I suspect that one of the reasons they want the monorepo is because they did not do an incredibly thorough job of documenting the standard, instead relying on all the code being in that monorepo where the arrow offers can make it compliant. I suspect this is why people expressed concerns about their not being a clear distinction between the specification and the implementation. A clear specification would require a much more detailed white paper, which they lack and the authors have not shown any interest in, as far as I have seen.

As for the format itself, after my relatively recent work implementing it, I have several concerns about it:

  • The format is extremely general and supports quite a few composite data types. I therefore don’t really understand why it was decided to keep the format so focused on tabular data. The format itself in principle supports all sorts of data structures, but the metadata seems very strongly focused on tabular data. A good place to see where this has had dubious consequences is that the tensor metadata seems entirely tacked-on. I suspect if they had realized where this was all heading earlier, they would have changed the metadata and wound up with a more generalized IPC data format, which I think still would have been extremely useful, because, perhaps surprisingly, the alternatives are lacking.
  • The metadata seems to have unnecessary inconsistencies and this apparently causes significantly more code to have to be written and maintained. For example, strings are basically a structure that they have called List<UInt8>, but rather than implementing it this way, there are several places where the metadata is different for strings. This makes it much harder than it should be to write generic code that works for many different data types.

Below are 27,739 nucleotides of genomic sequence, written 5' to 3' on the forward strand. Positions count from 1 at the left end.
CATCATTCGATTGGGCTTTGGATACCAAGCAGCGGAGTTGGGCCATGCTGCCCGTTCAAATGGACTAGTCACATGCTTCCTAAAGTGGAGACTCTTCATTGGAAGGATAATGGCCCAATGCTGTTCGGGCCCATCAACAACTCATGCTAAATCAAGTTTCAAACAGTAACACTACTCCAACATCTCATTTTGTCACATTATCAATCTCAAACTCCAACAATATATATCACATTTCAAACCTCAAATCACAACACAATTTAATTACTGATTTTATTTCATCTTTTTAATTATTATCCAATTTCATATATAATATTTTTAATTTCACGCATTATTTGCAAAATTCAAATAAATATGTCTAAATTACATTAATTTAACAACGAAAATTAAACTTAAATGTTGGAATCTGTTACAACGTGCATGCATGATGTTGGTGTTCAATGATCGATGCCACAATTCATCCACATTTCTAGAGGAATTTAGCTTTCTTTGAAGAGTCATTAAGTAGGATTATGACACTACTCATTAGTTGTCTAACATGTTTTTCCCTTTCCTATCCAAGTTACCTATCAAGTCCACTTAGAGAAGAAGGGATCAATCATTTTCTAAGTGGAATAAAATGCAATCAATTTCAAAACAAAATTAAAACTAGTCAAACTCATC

• It is very hard to do much of anything without individual arrow messages or batches, which is a little unfortunate as it makes data harder to construct. For example, if a batch simply had metadata with it saying that it is a particular binary data type (like int or float), the format would be far less dependent on the header, and rather than having to orchestrate the construction of an object accross a bunch of separate batches, one could build it as if by bricks. I realized they wanted to keep the metadata small because this is an IPC format, but I felt there were a few places where they could have made the metadata slightly bigger in the batches for a lot more convenience (along with smaller metadata in the header and possibly even less reliance on referencing the specification).

I suspect a lot of the things that seem odd about the format have something to do with pandas or Python, but I don’t really know. Also bear in mind that I know very little about what it takes to make a really good IPC format, so take what I say with a grain of salt. The arrow authors may have perfectly good reasons for much of what I’m complaining about here, in which case I’d be happy to retract my criticism.

Having said all this, there is already quite a lot of stuff that arrow has been implemented for, and it could be useful for Julia in all sorts of ways. For people to be willing to use Julia at all in the “big data” world it’s going to have to do things like interact efficiently with spark, which will require reading and writing arrow.

I have not given up on my overhaul of Arrow.jl, and I have made lots of significant progress (I can serialize and deserialize many messages), but I’ve repeatedly gotten derailed by work and personal stuff, so I can’t say exactly when I’ll return to it in earnest.

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Like I said, you can (and they do) create a parquet reader that emits arrow messages. That’s what’s going on there, take a look at the parquet file format. It’s different than arrow, it even uses a different serialization format for the metadata.